With particular reference to FIGS. 3 and 4, the utility container 20 is shown being utilized in connection with the storage of ice cubes and ice cube trays 22 wherein there is shown supported on top of the container 20 a single ice cube tray 22 (FIG. 3) or two stacked ice cube trays (FIG. 4). The ice cube trays are identical and normally have a plurality of ice cube cavities to hold water for freezing and forming ice cubes, the outside of which are formed by cavity walls 58 surrounded by a support frame 60 having downwardly directed support legs 62 located at all four corners of the support frame 60. These support legs 62 are seated at the ends of the longitudinal grooves 36 and 38 in the utility container 20. These grooves in cooperation with the support leg 62 prevent side-to-side movement of the ice cube tray 22 when in the upright position as shown in FIG. 3. To prevent back-to-front movement of the ice cube trays relative to the container the longitudinal grooves 36 and 38 terminate at each end thereof a short distance from each end of the side walls 28 and 30 respectively. With this cooperative structural arrangement between the support legs 62 of the ice cube tray 22 and the grooves 36 and 38 in the side walls 28 and 30 respectively, relative movement between the ice cube tray and the container 20 is resisted. As is common practice, the ice cube trays 22 have a configuration including the support frame 60 and support legs 62 so that one tray may be stacked upon the other for storage purposes as shown in FIGS. 1 and 4. It is contemplated in the use of the utility container 20 for the storage of ice cubes that the trays 22, which are made of flexible plastic material, may have the ice cubes removed by gripping the handle projections 61 at each end of the tray, inverting the ice cube tray and twisting it slightly so that the ice cubes free themselves from the cavities of the tray and drop into the container 20. The user then usually fills the tray with water and places the tray 22 upright on top of the container 20 as shown in FIG. 3 and if desired a second tray may also be stored on top of the first tray by nesting a second tray on top of the first tray as shown in FIG. 4. It will be understood that the distance the end walls 40 and 42 extend up the side walls 28 and 30 will depend on the height of the side walls. The end walls should be high enough to store a sufficient quantity of ice cubes in the container without spilling out of the container, yet accommodate easy access to the stored items through the openings between the terminal ends 44 and 45 of the end walls 40 and 42 and the ice tray 22 placed on top of the container. The preferred container and ice cube tray assembly arrangement is shown in FIGS. 3 and 4. It has been found that with this structural arrangement of the container with the ice cube tray placed on top the container and because the container is open at both ends, there are good air flow characteristics which provide convective heat transfer around and underneath the ice cube tray so that the water in the tray cavities freezes more quickly and therefore the ice cube production rate is increased substantially over other arrangements which do not have openings at both ends of the container 20. It has also been found that with the corrugations 26 in the bottom wall 24 of the container that the ice cubes are seated irregularly on the bottom wall and have less surface-to-surface contact with each other so that the tendency of the ice cubes to stick together is reduced.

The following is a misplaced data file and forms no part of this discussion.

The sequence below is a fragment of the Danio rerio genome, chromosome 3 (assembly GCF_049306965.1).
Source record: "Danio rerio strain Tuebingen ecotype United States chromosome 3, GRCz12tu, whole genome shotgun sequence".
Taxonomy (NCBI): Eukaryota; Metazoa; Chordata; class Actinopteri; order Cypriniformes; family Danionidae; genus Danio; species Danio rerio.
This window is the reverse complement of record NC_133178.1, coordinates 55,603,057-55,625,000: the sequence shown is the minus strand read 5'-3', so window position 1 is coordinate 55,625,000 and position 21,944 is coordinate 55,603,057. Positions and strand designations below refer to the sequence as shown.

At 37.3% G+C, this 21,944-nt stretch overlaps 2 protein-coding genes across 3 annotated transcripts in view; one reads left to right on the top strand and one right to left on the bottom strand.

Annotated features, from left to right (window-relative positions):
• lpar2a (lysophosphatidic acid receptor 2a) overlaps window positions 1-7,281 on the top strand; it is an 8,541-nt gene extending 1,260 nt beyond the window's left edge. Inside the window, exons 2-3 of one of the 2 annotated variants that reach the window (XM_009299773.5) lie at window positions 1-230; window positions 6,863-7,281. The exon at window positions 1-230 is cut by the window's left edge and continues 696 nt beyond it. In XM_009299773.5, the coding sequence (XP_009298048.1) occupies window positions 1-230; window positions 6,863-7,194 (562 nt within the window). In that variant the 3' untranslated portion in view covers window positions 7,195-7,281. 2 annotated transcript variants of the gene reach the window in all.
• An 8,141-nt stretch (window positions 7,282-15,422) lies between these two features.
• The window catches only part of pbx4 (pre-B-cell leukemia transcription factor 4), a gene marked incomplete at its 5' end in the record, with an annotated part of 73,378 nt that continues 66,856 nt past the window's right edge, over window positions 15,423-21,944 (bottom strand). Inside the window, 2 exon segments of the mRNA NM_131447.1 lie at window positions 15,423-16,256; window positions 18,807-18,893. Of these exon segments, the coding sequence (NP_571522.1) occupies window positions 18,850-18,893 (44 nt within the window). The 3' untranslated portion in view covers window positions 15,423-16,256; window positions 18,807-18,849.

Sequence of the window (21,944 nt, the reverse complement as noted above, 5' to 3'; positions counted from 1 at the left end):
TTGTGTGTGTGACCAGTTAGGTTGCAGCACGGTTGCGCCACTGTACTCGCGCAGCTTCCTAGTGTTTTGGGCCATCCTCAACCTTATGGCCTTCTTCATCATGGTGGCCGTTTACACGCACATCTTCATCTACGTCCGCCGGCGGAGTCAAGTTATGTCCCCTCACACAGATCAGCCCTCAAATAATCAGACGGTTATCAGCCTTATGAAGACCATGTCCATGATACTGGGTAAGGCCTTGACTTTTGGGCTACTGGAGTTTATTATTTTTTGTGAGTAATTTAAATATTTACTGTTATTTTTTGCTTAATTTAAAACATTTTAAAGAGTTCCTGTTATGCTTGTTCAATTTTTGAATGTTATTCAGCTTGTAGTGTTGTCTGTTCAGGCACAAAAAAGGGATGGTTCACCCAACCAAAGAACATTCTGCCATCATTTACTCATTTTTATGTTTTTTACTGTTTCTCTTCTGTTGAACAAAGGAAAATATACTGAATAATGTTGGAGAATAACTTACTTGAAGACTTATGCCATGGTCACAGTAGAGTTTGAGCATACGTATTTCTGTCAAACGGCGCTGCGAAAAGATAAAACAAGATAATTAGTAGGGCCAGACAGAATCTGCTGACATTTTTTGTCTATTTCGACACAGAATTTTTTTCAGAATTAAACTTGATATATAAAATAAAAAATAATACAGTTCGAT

To accommodate the dual function of the utility container 20 wherein instead of using the container for the storage of ice cubes the user desires to utilize the container for storage of eggs in the fresh food compartment of the refrigerator, the dimensions of the container are such that they will receive a one-dozen egg carton 64 within the container supported on the bottom wall 24 as shown in FIG. 5. This means that the length and width of the container 20 is slightly larger than the dimensions of one-dozen egg cartons that are utilized in transporting small to extra-large chicken eggs. The depth of the container is such that two one-dozen egg cartons may be stored therein, one on top of the other as shown in FIG. 5. If desired, the user may remove the eggs from the egg cartons and place them on the bottom wall 24 for storage. In this case the corrugations 26 function to help keep the eggs separated to allow the flow of cold air around the eggs for better storage conditions of the eggs in the fresh food compartment.
The foregoing is a description of the preferred embodiment of the invention and it should be understood that variations may be made thereto without departing from the true spirit of the invention as defined in the appended claims.
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|DE102014211384A1 *||Jun 13, 2014||Dec 17, 2015||BSH Hausgeräte GmbH||Kühlgutbehälter|
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|U.S. Classification||249/120, 220/23.83, 62/344, 249/127, 206/511, 206/501, 249/126, 220/659, 220/608, 249/132|
|International Classification||F25D25/00, F25C1/24|
|Cooperative Classification||F25D2331/807, F25C2500/08, F25D25/005, F25C1/243|
|European Classification||F25D25/00A, F25C1/24B|
|Jun 5, 1987||AS||Assignment|
Owner name: GENERAL ELECTRIC COMPANY, A CORP. OF NY.
Free format text: ASSIGNMENT OF ASSIGNORS INTEREST.;ASSIGNORS:STICH, RICHARD A.;ARMSTRONG, WILLIAM J.;REEL/FRAME:004722/0301;SIGNING DATES FROM 19870601 TO 19870606
|Mar 21, 1989||CC||Certificate of correction|
|Apr 6, 1992||FPAY||Fee payment|
Year of fee payment: 4
|Jul 16, 1996||REMI||Maintenance fee reminder mailed|
|Dec 6, 1996||SULP||Surcharge for late payment|
|Dec 6, 1996||FPAY||Fee payment|
Year of fee payment: 8
|Jun 27, 2000||REMI||Maintenance fee reminder mailed|
|Feb 6, 2001||FP||Expired due to failure to pay maintenance fee|
Effective date: 20001206
|May 16, 2002||SULP||Surcharge for late payment|
|May 16, 2002||FPAY||Fee payment|
Year of fee payment: 12
|Jul 2, 2002||PRDP||Patent reinstated due to the acceptance of a late maintenance fee|
Effective date: 20020527